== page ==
I just got finished fixing my garage door. Four days ago my garage door suddenly wouldn’t come down. I was on my way out with my son, driving him to work, so I just had to leave things until I got home.
Garage door opener Motor re-attached to ceiling
Upon inspection, I realized why the automatic garage door opener was rejecting my attempts to close the door, over and over again: the bracket which holds up the door opener motor had slipped off the screw holding it to the ceiling rafter……….again.
Okay, it’s my fault entirely because this happened to me last fall and when I noticed it right away, I simply got out the ladder, climbed up and re-hooked it back onto the screw promising myself I’d reinforce it. But I didn’t do anything further – I got busy with wintertime stuff and every time I went into the garage, I was reminded to fix that! Oh boy, this time, I didn’t notice what the problem was right away and in my hurried state, I just kept pressing the garage door opener over and over again. Bad idea. The cable on each side of the garage door unravelled and popped off the drum! Ugh! I got out my old (very old) 1950’s wooden step-ladder and climbed up to rewind the steel cable back on the drum on each side. I was pretty proud of myself because it seemed SO easy……..piece of cake! Oh and I re-hooked the motor bracket back to the ceiling. I figured it was all fixed so I pressed the remote to make it work and ……oh my goodness, it sounded like the whole thing was breaking up! The cables came back off again! I thought at first that the entire track must have been bent.
I had to call my other son Darin to come over because I couldn’t lift that heavy wooden garage door. Over the next few hours, I would rewind the cables back onto the drums and try it again unsuccessfully. I gave up – temporarily – and went inside for the night. When Melvin got home from work, I had him help me slowly lower the door after I disconnected the cables from the bottom of the door. NOW it was time for some heavy duty……..internet consultation. When I’m stymied like this, I like to consult the internet (ehow.com or google search). First of all, I had to discover exactly what the parts of the garage door were called so I could then search for a solution to my problem.
Cable wound on Drum
Who knew there were drums, steel cables, and torsion springs? I had to understand the problem I was dealing with, then contemplate a solution. Ah ha! I thought I’d figured it out, so I went out to the garage and re-attached the cables to the bottom of the door. Good, I thought, that must be it!
With the automatic opener disconnected, I tried to lift the door manually and it was like a dead weight glued to the floor – no way! Hmmm, I stood there and looked at everything. “Why does that torsion spring at the head of the garage door look so tight?” I thought. Maybe I’ve got this backwards! Maybe I need to reconnect this cable with the door UP so that when it comes down, the spring loosens up!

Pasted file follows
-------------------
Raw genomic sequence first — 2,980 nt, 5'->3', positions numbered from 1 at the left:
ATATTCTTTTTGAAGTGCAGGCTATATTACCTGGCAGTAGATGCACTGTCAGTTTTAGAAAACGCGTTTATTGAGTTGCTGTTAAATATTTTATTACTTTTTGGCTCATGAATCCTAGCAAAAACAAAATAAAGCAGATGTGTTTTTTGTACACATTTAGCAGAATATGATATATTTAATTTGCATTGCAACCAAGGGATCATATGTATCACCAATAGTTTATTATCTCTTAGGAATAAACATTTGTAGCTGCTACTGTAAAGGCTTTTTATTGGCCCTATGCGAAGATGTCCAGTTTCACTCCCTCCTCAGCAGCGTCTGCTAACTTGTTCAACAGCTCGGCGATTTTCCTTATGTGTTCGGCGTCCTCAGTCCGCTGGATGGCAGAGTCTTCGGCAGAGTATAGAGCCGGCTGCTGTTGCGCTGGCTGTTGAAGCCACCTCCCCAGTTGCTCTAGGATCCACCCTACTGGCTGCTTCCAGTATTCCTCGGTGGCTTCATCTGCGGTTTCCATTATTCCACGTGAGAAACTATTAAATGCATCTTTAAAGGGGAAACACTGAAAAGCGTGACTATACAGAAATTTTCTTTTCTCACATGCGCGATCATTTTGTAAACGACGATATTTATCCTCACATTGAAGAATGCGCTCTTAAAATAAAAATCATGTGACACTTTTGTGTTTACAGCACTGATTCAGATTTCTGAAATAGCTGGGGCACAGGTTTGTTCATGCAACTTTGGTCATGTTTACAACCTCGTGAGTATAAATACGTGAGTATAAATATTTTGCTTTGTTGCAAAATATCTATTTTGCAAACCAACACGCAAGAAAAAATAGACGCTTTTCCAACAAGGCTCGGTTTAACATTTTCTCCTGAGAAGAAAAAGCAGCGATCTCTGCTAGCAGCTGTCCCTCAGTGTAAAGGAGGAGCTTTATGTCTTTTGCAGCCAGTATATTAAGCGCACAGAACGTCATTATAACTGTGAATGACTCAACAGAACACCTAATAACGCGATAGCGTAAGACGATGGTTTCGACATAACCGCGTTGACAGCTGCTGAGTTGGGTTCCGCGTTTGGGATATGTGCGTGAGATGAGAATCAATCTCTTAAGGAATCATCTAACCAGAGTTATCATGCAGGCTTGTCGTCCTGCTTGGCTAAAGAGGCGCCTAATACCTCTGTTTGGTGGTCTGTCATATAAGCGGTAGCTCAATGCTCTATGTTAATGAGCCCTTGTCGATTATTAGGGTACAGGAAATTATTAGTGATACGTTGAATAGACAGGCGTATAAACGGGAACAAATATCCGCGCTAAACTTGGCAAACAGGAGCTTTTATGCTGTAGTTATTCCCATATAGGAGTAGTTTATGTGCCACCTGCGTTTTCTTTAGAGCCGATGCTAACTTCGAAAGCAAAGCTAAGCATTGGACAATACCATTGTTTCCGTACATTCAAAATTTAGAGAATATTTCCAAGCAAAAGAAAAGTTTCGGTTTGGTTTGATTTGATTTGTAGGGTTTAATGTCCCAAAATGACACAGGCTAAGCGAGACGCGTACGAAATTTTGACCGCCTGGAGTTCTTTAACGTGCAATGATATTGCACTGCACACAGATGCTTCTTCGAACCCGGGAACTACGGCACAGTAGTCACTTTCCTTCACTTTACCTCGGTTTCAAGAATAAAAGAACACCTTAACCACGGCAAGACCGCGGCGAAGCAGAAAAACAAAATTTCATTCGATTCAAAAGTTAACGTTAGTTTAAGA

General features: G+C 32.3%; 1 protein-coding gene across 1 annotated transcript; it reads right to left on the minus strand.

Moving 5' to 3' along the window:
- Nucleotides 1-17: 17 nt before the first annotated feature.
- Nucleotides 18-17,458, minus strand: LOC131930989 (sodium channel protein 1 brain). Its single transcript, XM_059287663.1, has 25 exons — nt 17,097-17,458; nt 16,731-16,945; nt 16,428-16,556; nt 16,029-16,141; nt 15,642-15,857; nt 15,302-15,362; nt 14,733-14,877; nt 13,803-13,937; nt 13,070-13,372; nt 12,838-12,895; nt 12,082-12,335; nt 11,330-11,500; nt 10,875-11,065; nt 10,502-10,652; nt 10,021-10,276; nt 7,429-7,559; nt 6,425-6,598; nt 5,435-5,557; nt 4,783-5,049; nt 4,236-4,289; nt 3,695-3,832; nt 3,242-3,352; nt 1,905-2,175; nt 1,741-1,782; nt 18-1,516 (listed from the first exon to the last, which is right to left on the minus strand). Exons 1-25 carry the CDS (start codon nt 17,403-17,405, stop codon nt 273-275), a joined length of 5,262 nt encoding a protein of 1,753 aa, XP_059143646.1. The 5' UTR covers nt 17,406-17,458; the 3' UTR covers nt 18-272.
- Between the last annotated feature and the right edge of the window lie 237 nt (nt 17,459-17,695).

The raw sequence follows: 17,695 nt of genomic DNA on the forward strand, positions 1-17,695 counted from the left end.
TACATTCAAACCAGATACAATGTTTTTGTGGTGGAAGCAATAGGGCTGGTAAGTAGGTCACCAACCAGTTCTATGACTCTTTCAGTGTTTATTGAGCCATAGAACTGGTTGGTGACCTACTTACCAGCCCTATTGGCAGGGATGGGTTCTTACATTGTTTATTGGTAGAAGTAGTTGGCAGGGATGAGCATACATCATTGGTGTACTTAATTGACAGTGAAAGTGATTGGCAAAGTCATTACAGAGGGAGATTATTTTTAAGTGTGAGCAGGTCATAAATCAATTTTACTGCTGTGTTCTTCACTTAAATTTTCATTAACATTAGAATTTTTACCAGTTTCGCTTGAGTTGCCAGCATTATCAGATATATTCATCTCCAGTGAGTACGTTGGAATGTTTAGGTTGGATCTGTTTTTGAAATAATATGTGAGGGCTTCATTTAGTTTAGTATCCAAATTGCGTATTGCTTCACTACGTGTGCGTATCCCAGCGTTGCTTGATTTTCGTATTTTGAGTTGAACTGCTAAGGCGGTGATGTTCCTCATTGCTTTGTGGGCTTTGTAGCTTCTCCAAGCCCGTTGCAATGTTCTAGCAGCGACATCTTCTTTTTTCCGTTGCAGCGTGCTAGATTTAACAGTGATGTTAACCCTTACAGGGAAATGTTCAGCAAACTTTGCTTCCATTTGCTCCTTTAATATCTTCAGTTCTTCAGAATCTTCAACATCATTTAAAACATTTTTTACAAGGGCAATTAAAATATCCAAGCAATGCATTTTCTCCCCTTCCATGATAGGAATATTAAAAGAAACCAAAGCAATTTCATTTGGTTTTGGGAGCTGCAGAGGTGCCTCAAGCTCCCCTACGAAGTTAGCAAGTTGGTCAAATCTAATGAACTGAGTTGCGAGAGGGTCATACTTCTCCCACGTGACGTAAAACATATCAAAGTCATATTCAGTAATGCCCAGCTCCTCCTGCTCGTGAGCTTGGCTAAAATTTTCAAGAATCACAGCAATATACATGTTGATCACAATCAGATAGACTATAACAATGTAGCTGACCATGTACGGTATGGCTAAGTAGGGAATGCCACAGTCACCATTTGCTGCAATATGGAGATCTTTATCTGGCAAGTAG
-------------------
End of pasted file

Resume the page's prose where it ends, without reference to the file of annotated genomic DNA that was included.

Brilliant! But all I had to do is get the door up again…….that bloody, heavy door. Even with Nellie’s help we barely raised it off the floor and darn near broke a toe. So again, when Melvin got home, he lifted to door up while I propped it with 2×4 pieces of lumber to hold it there. I spent the next two hours winding the cable around the drum after I got it re-attached to the bottom of the garage door, which was only a foot away from the drum when raised. I found an assortment of sizes of wood and a pair of vice grips to help me slowly lower the door manually, 3″ at a time.
Propping up the Garage door
Up and down I went – with the cable attached it was easy to go up now. But every time I did, the left cable came unraveled from the drum! Grrrrr! Okay, what is the reason for this? Could it be simply because I was pushing and the automatic opener wasn’t pulling? Hmmm. What have I got to lose, I thought! So I plugged in the automatic door opener ……….. and ran out back, hiding behind the door just in case springs and cables flung off while it was being lowered. I held my breath, said a little prayer, and pressed the button. Eureka! The door went down without a hitch! I couldn’t believe it! I pressed it to go up and no problem! And down again, then back up again! I took a deep breath and felt very proud. But I knew that it wasn’t over yet. I wasn’t going to end this day until I reinforced that motor bracket (that keeps popping off) to the ceiling. So I brought the drill inside and charged up the battery. A few hours later, I went out to the garage and climbed up that rickety old wooden ladder and screwed a piece of wood into the ceiling then screwed the bracket to the wood!
In the 22 hours since I fixed it, the garage door has worked smoothly. Fingers crossed! Here’s hoping for many more years of service – I did discover that you are supposed to do annual maintenance to garage door hardware. Who knew!?!
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